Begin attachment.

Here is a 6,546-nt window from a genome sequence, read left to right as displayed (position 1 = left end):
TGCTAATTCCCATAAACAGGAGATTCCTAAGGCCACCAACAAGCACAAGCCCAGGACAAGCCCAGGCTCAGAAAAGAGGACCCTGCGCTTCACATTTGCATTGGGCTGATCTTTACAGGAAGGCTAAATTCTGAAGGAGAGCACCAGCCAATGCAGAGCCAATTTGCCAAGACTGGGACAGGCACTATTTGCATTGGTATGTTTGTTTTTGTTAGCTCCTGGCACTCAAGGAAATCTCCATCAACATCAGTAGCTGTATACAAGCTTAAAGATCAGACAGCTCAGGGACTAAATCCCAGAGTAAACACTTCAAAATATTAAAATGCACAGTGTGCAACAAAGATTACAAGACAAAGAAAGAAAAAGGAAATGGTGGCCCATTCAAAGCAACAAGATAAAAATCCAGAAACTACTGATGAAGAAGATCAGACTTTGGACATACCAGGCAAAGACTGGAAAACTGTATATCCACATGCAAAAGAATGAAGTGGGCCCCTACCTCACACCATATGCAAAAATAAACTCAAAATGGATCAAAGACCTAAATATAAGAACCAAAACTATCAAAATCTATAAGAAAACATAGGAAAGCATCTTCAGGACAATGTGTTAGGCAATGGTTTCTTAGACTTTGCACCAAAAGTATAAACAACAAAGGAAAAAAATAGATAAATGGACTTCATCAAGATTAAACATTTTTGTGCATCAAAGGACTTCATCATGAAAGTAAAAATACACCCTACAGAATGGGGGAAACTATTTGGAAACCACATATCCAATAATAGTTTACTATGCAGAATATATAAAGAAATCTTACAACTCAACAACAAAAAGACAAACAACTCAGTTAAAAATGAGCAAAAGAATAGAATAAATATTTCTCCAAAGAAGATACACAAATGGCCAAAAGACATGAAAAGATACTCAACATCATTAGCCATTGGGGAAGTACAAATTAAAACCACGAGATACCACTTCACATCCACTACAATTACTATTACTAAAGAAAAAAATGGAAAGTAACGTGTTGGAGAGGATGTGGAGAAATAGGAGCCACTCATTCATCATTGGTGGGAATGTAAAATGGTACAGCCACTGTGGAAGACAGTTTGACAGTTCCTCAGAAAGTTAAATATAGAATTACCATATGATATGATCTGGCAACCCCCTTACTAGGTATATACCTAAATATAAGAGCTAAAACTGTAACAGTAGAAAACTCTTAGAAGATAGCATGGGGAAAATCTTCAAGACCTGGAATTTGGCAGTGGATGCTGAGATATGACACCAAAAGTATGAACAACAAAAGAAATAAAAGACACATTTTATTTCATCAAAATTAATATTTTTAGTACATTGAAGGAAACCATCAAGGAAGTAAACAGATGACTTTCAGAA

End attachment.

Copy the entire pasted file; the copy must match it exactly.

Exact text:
Here is a 6,546-nt window from a genome sequence, read left to right as displayed (position 1 = left end):
TGCTAATTCCCATAAACAGGAGATTCCTAAGGCCACCAACAAGCACAAGCCCAGGACAAGCCCAGGCTCAGAAAAGAGGACCCTGCGCTTCACATTTGCATTGGGCTGATCTTTACAGGAAGGCTAAATTCTGAAGGAGAGCACCAGCCAATGCAGAGCCAATTTGCCAAGACTGGGACAGGCACTATTTGCATTGGTATGTTTGTTTTTGTTAGCTCCTGGCACTCAAGGAAATCTCCATCAACATCAGTAGCTGTATACAAGCTTAAAGATCAGACAGCTCAGGGACTAAATCCCAGAGTAAACACTTCAAAATATTAAAATGCACAGTGTGCAACAAAGATTACAAGACAAAGAAAGAAAAAGGAAATGGTGGCCCATTCAAAGCAACAAGATAAAAATCCAGAAACTACTGATGAAGAAGATCAGACTTTGGACATACCAGGCAAAGACTGGAAAACTGTATATCCACATGCAAAAGAATGAAGTGGGCCCCTACCTCACACCATATGCAAAAATAAACTCAAAATGGATCAAAGACCTAAATATAAGAACCAAAACTATCAAAATCTATAAGAAAACATAGGAAAGCATCTTCAGGACAATGTGTTAGGCAATGGTTTCTTAGACTTTGCACCAAAAGTATAAACAACAAAGGAAAAAAATAGATAAATGGACTTCATCAAGATTAAACATTTTTGTGCATCAAAGGACTTCATCATGAAAGTAAAAATACACCCTACAGAATGGGGGAAACTATTTGGAAACCACATATCCAATAATAGTTTACTATGCAGAATATATAAAGAAATCTTACAACTCAACAACAAAAAGACAAACAACTCAGTTAAAAATGAGCAAAAGAATAGAATAAATATTTCTCCAAAGAAGATACACAAATGGCCAAAAGACATGAAAAGATACTCAACATCATTAGCCATTGGGGAAGTACAAATTAAAACCACGAGATACCACTTCACATCCACTACAATTACTATTACTAAAGAAAAAAATGGAAAGTAACGTGTTGGAGAGGATGTGGAGAAATAGGAGCCACTCATTCATCATTGGTGGGAATGTAAAATGGTACAGCCACTGTGGAAGACAGTTTGACAGTTCCTCAGAAAGTTAAATATAGAATTACCATATGATATGATCTGGCAACCCCCTTACTAGGTATATACCTAAATATAAGAGCTAAAACTGTAACAGTAGAAAACTCTTAGAAGATAGCATGGGGAAAATCTTCAAGACCTGGAATTTGGCAGTGGATGCTGAGATATGACACCAAAAGTATGAACAACAAAAGAAATAAAAGACACATTTTATTTCATCAAAATTAATATTTTTAGTACATTGAAGGAAACCATCAAGGAAGTAAACAGATGACTTTCAGAA